Public Comment Period
Before a government agency implements proposed rules or regulations, members of the public are given the opportunity to tell the agency their thoughts about the new rules.
Comments can come from both organizations and individuals. The amount of time allowed for comments (typically 90 days) is called the public comment period.
For more about regulations and how you can provide comments, visit www.Regulations.gov.
Regulation (or Rule)
After the president signs a bill into law, federal agencies create regulations on how the law should be implemented.
Creating a regulation is a lengthy and detailed process specified in the Administrative Procedures Act (APA) and other laws.
Among other requirements, proposed rules must be published in the Federal Register and a public comment period must be provided.
An elected member of the House of Representatives.
The House of Representatives consists of 435 representatives - from all 50 states plus U.S. territories. You are represented by the representative elected by your Congressional District.
Representatives are elected to two-year terms.
An action by a house of Congress that affects whichever house passed it - such as an internal rule or to express a sentiment of that house.
Resolution - Concurrent
A Congressional action that usually affects Congress itself - such as a the rules of Congress or to express a sentiment of Congress.
As with a bill, identical versions must be passed by both houses of Congress in order for it to take effect. It does not require the president's signature and it does not carry the force of law.
Resolution - Continuing (CR)
Legislation that extends the funding of government functions and services for a limited period of time. Funding typically remains at the current levels.
Because federal money cannot be spent without first being budgeted, Continuing Resolutions keep the government running when both houses of Congress and/or the president cannot agree on a budget either at the end of a fiscal year or the expiration of the previous Continuing Resolution.
Resolution - Joint
The procedure for passing a joint resolution is virtually identical to that for passing a bill. Identical versions must be passed by both the House of Representatives and the Senate, and it must be signed by the president.
An additional provision of a bill that usually has nothing to do with the purpose of the bill.
Once a bill is approved by both houses of Congress, the president must either sign or veto the bill as an entirety. The Constitution does not allow for line-item vetoes. Therefore, riders generally are added to bills for two opposite reasons...
An elected member of the Senate.
The Senate consists of 100 senators - two from each of the 50 states. The senators from each state often are referred to as the senior senator (the one who has been in the Senate the longest) and the junior senator. However, the Constitution makes no such distinction, and both Senators are considered to be equals.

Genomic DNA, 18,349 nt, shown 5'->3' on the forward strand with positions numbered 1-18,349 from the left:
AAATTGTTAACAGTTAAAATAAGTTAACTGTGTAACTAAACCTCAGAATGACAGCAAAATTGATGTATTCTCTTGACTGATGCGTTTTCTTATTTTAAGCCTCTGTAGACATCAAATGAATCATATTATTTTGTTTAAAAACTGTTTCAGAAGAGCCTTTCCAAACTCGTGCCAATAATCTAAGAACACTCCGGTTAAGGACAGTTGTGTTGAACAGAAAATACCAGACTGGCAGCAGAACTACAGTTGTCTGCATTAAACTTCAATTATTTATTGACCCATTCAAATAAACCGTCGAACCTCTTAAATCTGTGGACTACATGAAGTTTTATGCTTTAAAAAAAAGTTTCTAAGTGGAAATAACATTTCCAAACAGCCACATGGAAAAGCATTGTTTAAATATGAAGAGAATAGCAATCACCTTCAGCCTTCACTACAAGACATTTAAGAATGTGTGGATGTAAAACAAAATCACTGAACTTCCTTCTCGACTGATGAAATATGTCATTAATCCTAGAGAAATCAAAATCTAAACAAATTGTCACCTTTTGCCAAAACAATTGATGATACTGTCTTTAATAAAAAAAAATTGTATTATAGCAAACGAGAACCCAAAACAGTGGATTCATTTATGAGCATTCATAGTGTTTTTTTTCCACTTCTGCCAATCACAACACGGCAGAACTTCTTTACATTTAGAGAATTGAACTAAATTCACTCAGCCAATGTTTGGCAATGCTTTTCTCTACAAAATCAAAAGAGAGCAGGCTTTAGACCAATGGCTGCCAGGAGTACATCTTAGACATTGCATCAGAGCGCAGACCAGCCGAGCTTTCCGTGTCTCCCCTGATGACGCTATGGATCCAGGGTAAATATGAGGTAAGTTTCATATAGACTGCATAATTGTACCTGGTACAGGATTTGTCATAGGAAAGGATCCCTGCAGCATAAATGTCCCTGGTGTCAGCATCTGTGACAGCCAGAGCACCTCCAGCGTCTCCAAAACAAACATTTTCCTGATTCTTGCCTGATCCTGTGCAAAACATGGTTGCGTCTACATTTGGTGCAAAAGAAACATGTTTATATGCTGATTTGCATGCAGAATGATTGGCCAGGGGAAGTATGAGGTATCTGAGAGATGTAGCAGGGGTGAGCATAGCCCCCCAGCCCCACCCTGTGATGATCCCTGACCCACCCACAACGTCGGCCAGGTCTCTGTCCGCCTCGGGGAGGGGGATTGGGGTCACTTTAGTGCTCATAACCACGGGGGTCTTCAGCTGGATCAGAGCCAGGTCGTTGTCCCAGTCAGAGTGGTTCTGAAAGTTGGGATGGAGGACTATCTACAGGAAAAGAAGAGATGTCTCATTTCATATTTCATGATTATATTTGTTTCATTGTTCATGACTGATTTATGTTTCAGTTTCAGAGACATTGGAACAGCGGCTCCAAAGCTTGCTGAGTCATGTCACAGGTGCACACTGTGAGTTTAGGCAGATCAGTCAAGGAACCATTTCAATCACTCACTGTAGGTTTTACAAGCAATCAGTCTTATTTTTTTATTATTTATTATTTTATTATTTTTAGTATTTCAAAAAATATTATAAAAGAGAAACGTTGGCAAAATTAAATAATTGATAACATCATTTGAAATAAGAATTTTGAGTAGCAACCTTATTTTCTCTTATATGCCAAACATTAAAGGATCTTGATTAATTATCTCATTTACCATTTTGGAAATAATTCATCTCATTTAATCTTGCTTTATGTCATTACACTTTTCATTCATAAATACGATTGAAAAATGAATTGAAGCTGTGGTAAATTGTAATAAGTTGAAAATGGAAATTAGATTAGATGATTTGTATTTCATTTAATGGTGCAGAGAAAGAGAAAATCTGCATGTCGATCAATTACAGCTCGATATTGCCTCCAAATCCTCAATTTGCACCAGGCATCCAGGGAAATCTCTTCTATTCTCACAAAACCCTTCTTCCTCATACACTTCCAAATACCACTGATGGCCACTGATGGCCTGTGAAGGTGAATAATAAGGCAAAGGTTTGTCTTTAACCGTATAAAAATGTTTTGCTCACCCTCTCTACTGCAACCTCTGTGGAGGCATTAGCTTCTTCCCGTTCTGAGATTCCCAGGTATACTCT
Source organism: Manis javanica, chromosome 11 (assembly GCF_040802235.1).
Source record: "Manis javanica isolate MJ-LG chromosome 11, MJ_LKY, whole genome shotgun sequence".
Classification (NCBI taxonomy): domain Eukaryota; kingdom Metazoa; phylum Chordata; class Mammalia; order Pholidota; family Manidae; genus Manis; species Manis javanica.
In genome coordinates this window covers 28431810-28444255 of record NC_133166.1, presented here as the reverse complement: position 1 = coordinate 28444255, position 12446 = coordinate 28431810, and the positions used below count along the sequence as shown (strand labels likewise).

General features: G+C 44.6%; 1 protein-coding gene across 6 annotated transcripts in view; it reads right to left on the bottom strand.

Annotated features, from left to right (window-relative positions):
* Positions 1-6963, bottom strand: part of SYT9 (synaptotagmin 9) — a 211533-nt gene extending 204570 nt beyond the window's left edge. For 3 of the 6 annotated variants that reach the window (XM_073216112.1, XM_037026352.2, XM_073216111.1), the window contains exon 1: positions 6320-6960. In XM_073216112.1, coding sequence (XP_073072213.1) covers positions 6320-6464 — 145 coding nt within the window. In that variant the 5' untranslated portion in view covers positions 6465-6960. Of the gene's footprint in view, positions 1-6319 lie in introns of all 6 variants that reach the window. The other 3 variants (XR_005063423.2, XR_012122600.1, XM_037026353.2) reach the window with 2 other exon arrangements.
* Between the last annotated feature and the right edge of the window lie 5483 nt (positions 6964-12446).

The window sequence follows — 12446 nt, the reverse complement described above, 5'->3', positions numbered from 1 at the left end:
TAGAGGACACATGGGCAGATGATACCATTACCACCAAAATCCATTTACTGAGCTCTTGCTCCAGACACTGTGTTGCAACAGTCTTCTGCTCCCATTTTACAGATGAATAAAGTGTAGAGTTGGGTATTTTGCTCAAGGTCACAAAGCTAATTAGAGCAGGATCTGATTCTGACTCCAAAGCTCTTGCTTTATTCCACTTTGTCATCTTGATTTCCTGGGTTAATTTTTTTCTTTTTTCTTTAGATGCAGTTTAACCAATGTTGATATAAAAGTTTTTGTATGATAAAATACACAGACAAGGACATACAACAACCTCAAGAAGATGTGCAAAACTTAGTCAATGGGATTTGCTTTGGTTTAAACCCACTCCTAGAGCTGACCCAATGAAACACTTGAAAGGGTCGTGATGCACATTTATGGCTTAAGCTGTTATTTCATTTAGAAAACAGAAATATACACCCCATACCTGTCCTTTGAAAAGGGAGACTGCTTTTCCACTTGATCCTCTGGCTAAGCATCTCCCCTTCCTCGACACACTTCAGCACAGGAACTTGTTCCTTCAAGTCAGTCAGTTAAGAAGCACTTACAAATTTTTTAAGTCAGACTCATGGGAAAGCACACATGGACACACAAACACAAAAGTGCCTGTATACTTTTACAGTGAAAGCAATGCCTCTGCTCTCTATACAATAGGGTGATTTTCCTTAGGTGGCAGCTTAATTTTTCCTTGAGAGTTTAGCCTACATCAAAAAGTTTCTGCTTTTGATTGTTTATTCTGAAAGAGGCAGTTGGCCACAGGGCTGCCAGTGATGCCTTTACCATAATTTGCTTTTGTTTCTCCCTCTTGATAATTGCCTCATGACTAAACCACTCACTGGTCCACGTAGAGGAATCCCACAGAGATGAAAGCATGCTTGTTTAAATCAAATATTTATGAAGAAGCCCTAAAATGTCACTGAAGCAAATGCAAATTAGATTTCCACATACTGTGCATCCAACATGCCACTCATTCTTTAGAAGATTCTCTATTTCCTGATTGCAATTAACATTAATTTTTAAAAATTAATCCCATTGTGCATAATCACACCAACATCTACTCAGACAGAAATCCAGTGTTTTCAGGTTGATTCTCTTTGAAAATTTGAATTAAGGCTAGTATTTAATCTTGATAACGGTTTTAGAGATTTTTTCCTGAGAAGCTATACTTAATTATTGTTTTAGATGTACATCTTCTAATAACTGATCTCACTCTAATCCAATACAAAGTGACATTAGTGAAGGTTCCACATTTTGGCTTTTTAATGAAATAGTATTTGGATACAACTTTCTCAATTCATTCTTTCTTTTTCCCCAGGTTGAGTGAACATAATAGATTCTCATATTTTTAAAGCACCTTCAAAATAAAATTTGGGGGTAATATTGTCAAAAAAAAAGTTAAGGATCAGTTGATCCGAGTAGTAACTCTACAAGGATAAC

Senators are elected to six-year terms.
A term used to describe an adjournment of Congress when no day is specified to reconvene.
The most common use is when Congress adjourns for the last time in a year to end a Congressional session.
The name sine die is Latin for "without a day".
For more on the effects of a sine die adjournment, read the Congressional Institute report.
Speaker of the House
The leader of the House of Representatives.
The House Speaker is elected by representatives each Congressional term. Because each member of the House has a vote, the Speaker effectively is guaranteed to be of the same political party as the majority of members.
The 1947 Presidential Succession Act specifies that if both the president and vice president become unable to serve, the Speaker of the House will become the president (assuming he or she is able to serve).
One interesting note. Although the Speaker of the House always has been a member of the House of Representatives, the Constitution does not require that.
To defeat an item (i.e. bill, resolution, or amendment) in the Senate.
A motion to table an item is not debatable, and only a simple majority is required to table the item. It therefore is used to quickly dispose of an item.
A law that limits the number of terms a representative can serve in an elected office.
The Constitution's 22nd Amendment limits the president to two terms. There are no limits to the number of terms representatives or senators can serve.
The laws of the United States.
When a bill becomes a law, it becomes part of the U.S. Code. The law might add a completely new section to the U.S. Code, or it might change an existing law.
Once Congress passes a bill, it then is up to the president as to whether it actually becomes a law. He can sign the bill, making it an official law. Or he can reject it by vetoing it.
Though that is the essence of how a bill becomes a law (or doesn't become one), there are a few variations that can come into play...
The White House (which really is white), is the official residence and office of the president.
The term also is used as a general way to refer to the president's administration. For example, "The White House announced that..."